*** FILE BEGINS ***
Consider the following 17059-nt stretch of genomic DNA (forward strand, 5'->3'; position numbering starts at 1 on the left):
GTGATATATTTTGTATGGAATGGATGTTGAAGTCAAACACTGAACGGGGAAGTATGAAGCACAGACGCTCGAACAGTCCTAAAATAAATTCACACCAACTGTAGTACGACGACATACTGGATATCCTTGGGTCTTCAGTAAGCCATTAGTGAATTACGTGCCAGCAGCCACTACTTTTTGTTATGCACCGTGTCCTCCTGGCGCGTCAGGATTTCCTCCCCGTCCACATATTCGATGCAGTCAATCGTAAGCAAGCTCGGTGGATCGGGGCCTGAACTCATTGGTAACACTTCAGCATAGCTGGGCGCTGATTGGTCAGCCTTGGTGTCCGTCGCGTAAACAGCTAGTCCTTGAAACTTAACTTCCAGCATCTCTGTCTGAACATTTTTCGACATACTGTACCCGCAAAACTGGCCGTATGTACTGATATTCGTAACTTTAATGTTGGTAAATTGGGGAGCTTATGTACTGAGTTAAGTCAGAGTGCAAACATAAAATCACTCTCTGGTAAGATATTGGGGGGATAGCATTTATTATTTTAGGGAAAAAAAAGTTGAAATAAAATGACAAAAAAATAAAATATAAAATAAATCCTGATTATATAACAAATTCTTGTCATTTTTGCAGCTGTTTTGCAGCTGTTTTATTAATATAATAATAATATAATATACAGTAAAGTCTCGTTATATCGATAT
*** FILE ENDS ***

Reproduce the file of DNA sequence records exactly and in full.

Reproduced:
Consider the following 17059-nt stretch of genomic DNA (forward strand, 5'->3'; position numbering starts at 1 on the left):
GTGATATATTTTGTATGGAATGGATGTTGAAGTCAAACACTGAACGGGGAAGTATGAAGCACAGACGCTCGAACAGTCCTAAAATAAATTCACACCAACTGTAGTACGACGACATACTGGATATCCTTGGGTCTTCAGTAAGCCATTAGTGAATTACGTGCCAGCAGCCACTACTTTTTGTTATGCACCGTGTCCTCCTGGCGCGTCAGGATTTCCTCCCCGTCCACATATTCGATGCAGTCAATCGTAAGCAAGCTCGGTGGATCGGGGCCTGAACTCATTGGTAACACTTCAGCATAGCTGGGCGCTGATTGGTCAGCCTTGGTGTCCGTCGCGTAAACAGCTAGTCCTTGAAACTTAACTTCCAGCATCTCTGTCTGAACATTTTTCGACATACTGTACCCGCAAAACTGGCCGTATGTACTGATATTCGTAACTTTAATGTTGGTAAATTGGGGAGCTTATGTACTGAGTTAAGTCAGAGTGCAAACATAAAATCACTCTCTGGTAAGATATTGGGGGGATAGCATTTATTATTTTAGGGAAAAAAAAGTTGAAATAAAATGACAAAAAAATAAAATATAAAATAAATCCTGATTATATAACAAATTCTTGTCATTTTTGCAGCTGTTTTGCAGCTGTTTTATTAATATAATAATAATATAATATACAGTAAAGTCTCGTTATATCGATAT